All this said I had to take a look-see at mine and discovered that most of the jars that were sealed, when I put them away in the dark cabinet, are now unsealed and fermenting.   I am not sure how to progress from here and will be keeping an eye on the jars.  I’m in hopes that they will reseal themselves when they’re done fermenting.  This is turning into a learning experiment for me and hopefully you all too.

Here is a picture of the jar explained above.  My mother had/has a small collection of these jars with lids.

Blessed with rain

Yesterday afternoon the rain started and lasted only about an hour; though it did give the garden a good drink.  Woke up this morning to more rain; not sure how long it rained.  So glad it rained, it’s not rained since late May.

I was lazy yesterday and didn’t can the last of the cabbage till this morning.  I got 4 quarts this time.  I noticed that the first 5 qts. of boiled cabbage I canned looked, to me, a bit over cooked.  This time I didn’t steam it as long in the pan and cut the pressure cooking time down to 45 minutes instead of 55 minutes.  The look of the cabbage in the jars have a marked difference.  The first was slighly dark and this batch is greener.  I may have to cook it some when I open up a jar to use, but I’d rather do that than have mushy cabbage.  Here’s hoping the first five are NOT mushy.
Here’s a picture for comparison.

I forgot to mention that my Dad planted the okra on June 1.  It is comming up slowly.  Haven’t counted but I’d guess they’re over 100 plants.  Plenty to share, pickle, and put in the deep-freezer.

I Pickled 3 more cucumber, squash, onion and garlic mixtures today.  This time I added a few seeded and sliced sweet banana peppers to the mix.  I also made 1 jar of dill pickles.

Cabbage Canning and more

The sun continues to bake my cabbage so I’ve pulled them all up except for a few that the worms are still feasting on.  The red cabbage got a late start and never made any heads.  The worms have chewed on one of them so much it looks like a skelton of it’s orginal self.  I canned what I picked Tuesday on Thursday; got 5 qts. of boiled cabbage. I’ve 7 small heads to can today.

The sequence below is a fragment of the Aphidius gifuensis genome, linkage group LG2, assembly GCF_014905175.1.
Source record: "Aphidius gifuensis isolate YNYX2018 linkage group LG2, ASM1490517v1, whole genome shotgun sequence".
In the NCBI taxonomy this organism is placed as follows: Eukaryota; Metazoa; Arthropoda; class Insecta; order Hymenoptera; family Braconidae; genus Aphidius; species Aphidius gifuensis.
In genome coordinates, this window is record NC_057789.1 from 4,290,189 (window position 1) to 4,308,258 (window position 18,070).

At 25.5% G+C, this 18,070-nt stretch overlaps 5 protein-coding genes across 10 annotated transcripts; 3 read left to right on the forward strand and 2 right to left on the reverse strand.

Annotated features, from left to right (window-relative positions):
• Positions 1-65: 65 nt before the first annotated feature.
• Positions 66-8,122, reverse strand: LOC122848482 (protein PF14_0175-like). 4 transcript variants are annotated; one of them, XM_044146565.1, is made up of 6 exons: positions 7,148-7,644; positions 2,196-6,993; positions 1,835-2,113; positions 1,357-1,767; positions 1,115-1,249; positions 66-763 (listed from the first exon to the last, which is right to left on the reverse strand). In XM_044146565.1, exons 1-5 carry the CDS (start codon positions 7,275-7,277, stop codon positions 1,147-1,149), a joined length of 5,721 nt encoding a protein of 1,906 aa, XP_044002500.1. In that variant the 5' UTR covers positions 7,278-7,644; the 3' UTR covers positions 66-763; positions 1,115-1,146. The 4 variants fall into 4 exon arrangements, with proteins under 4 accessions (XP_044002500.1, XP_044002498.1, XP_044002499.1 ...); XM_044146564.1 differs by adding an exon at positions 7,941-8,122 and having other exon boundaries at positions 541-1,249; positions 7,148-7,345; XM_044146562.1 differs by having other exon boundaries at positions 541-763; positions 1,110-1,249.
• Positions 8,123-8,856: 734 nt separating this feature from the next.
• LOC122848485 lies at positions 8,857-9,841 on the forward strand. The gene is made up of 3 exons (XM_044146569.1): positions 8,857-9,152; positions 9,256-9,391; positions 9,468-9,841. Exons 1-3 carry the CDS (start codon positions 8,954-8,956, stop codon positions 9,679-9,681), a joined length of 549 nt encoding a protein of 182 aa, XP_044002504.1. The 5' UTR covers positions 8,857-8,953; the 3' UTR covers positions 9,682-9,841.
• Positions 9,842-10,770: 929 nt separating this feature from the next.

Here’s a picture of some squash, cucumbers, onions, garlic and dill I pickled while I was waiting on the pressure cooker to get done with the boiled  cabbage.

     The green beans are finally putting off and I’ve a few pints to can today.  I picked 11 cucumbers today.  I’ve already pickled 3 jars; looks like we’ll have plenty if they keep growing at this rate.  I counted 8 cantalopes on Dad’s plants this morning.  Made his day when he called this morning; he’s off at a Bluegrass festival for a week.
     I’ve picked a few baby zucchini for a dish I’m making tonight.  The plants are huge and beautiful, but the zucchini and squash are taking their time get large.  It has been so HOT (95 degree days).  I plan on watering them every other day to see if it makes a difference.

Here’s a few “canning boiled cabbage” pictures & “how to”:

Cut the cabbage in half and cut into wedges; removing the core.
Add water, about 2-inches up, in a large pot and add the cabbage.  Bring to a boil; place lid on.  Turn fire down and steam 5 minutes. 
Pack in jars.  Heat lids in a sauce pan of 2″ water.  Place 1 tsp. canning salt in each jar.  Using your “Bubble Freer” or knife,  slide it down into the jars of cabbage along the sides to remove any trapped air; the bubbles will float to the top. Put lids and rings on jars; screwing tight.